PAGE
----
Thanks to everyone who joined us for Vernissage yesterday! We had a great opening night and are looking forward to the first full day open to the public! Read on to learn more about some of our featured artists, many of whom are debuting new work at booth 402.
In 2012, Syrian activist turned photographer Omar Imam (b. 1979 Damascus) was kidnapped and tortured by a militia and only let go when a friend intervened. Soon after, Imam left Damascus with his parents and wife, settling in Beirut where he and his wife started a family. In 2016, he moved to Amsterdam, where he currently resides. His wife and children finally received the paperwork that allowed them to join him. In his photographic works, Imam uses irony and a conceptual approach to respond to the violent situation in Syria, often publishing his work under a pseudonym. After leaving Damascus in late 2012, he began making fictional short films that often focus on the Syrian refugee experience. Individually and with NGOs, he has produced films, photographic projects, and workshops for Syrian refugees in Lebanon.
Imam’s newest project, Syrialism, directly confronts the reality of torture experienced by the artist himself, and other Syrian refugees who settled in Lebanon and various European countries. Like his earlier project Live, Love, Refugee, Imam met and talked with numerous Syrians, this time focusing on those who were abducted. Syrialism recreates painful memories to bring awareness about the psychological and physical torture that persists in the ongoing Syrian civil war. This new series seeks to question the perception of justice, revenge, home, assimilation, religion, and most importantly, how we receive facts and build connections. Omar Imam is both a witness and survivor, whose photographs reveal the human face of suffering.
Michael Koerner (b. Okinawa, Japan, 1963) is the oldest of five brothers. Due to genetic abnormalities and cancer, he is the only remaining living son. His brothers’ fates (and potentially his own one day) can be linked to their mother, who was eleven years old on August 9, 1945 when the atomic bomb was dropped on Nagasaki. She lived in Sasebo, Japan, 45 miles away from the blast. The long-term effects of severe, acute exposure to gamma radiation led to his mother’s death at an early age, and all of his brothers. Koerner’s work explores his family history and genetics through small tintypes, using photographic chemistry to assimilate the bursts and biochemical fallout from the atom bomb. Koerner is the newest represented artist with CEG and over 30 of his plates are available for viewing at our booth.
Quebec born Ysabel LeMay found photography later in life, after a successful career working as a graphic artist for prominent advertising agencies. Seeking greater fulfillment, she turned to painting, and in 2002, left the corporate world to pursue painting full time. Eight years later, she turned her attention to photography, garnering significant success in a few short years. Combining her technical expertise with her painterly eye, LeMay creates photographs that challenge our perception of the landscape.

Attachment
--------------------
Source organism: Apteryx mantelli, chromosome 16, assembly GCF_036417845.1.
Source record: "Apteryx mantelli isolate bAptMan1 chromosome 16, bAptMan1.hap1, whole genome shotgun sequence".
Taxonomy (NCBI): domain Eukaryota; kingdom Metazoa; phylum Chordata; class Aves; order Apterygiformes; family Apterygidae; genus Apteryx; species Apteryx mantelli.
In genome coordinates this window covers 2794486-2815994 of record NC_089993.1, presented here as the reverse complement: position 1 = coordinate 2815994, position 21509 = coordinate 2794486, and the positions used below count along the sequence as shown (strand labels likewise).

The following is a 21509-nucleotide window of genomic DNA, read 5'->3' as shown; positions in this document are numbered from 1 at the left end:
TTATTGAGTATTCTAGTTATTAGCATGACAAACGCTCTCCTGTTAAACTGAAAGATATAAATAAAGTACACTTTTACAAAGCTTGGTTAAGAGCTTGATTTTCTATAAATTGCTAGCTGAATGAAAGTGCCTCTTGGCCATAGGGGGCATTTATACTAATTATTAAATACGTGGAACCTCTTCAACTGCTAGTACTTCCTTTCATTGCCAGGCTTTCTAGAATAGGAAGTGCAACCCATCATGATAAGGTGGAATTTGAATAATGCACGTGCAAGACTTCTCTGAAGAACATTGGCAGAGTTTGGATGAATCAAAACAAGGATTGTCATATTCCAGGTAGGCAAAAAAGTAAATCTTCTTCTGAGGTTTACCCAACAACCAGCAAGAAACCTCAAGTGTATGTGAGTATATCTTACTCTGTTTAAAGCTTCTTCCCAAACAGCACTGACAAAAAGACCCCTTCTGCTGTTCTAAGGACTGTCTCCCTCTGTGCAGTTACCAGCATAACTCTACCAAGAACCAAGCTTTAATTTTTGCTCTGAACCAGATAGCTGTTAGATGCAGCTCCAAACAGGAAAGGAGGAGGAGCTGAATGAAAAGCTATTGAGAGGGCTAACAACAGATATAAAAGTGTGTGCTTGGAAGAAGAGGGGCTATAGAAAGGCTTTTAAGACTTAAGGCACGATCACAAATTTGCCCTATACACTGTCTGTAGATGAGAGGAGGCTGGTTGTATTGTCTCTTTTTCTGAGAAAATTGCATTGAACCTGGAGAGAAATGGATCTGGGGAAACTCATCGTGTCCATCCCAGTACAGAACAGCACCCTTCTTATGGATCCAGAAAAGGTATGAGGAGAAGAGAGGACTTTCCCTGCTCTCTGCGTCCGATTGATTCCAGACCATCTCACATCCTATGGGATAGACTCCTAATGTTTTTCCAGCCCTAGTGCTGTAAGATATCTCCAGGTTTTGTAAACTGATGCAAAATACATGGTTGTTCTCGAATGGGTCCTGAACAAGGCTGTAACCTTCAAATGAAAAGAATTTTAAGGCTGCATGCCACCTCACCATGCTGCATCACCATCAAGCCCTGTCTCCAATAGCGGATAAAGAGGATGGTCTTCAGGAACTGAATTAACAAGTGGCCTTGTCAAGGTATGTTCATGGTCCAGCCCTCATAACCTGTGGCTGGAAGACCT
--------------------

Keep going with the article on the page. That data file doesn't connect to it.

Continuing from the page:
Lemay’s technique is very straightforward, yet extremely time consuming. She photographs flora, birds, tree limbs, flowers, and anything else she finds along her daily walks. Once back in the studio, she assembles all her files into her computer and starts layering images, using hundreds of individual files to construct each final photograph. Balancing color, light and subject, Ysabel LeMay creates pieces that vibrate with an intensity often experienced in dreams. Two of Ysabel’s newest pieces are on view in booth 402.
Six years ago Najjar started photographing the interaction of people and architecture in his native Beirut. Influenced by the work of Kazimir Malevich, Josef Albers, Ellsworth Kelly, Frank Stella, and Alexander Rodchenko, Najjar took to the streets, focusing his lens on daily routines: construction workers sitting on a building ledge during lunch break, the sharp lines of a high-rise facade, a man looking out an open window, and children sitting on a windowsill. Whether working in Beirut, Munich or other places he visits, Najjar’s vision is unwavering – to show other people what they may not see themselves. As he states:
“There is no such thing as an ideal place to photograph, or an ideal city. Architecture inspires me, but my whole approach towards photography is to focus on what people consider as common… the people I photograph are complete strangers. I never plan where I go and what or who to shoot. My images are faithful to what I see. And every single Saturday morning I am convinced that I will never capture the picture I had the chance to capture the week before…. It is a thin line between the ugly and the beautiful, the ordinary and the extraordinary, between chaos and order.”
The Photography Show, presented by AIPAD
Pier 94, 711 12th Avenue at 55th Street
New York, NY 10019
Thursday, April 5 through Saturday, April 7, 2018
VIP Hours: 11:00 a.m. – 12:00 p.m.
Public Hours: 12:00 p.m. – 8:00 p.m.
Sunday, April 8, 2018
VIP Hours: 11:00 a.m. – 12:00 p.m.
Public Hours: 12:00 p.m. – 6:00 p.m.
#AIPAD2018 #ThePhotographyShow @AIPADphoto @edelmangallery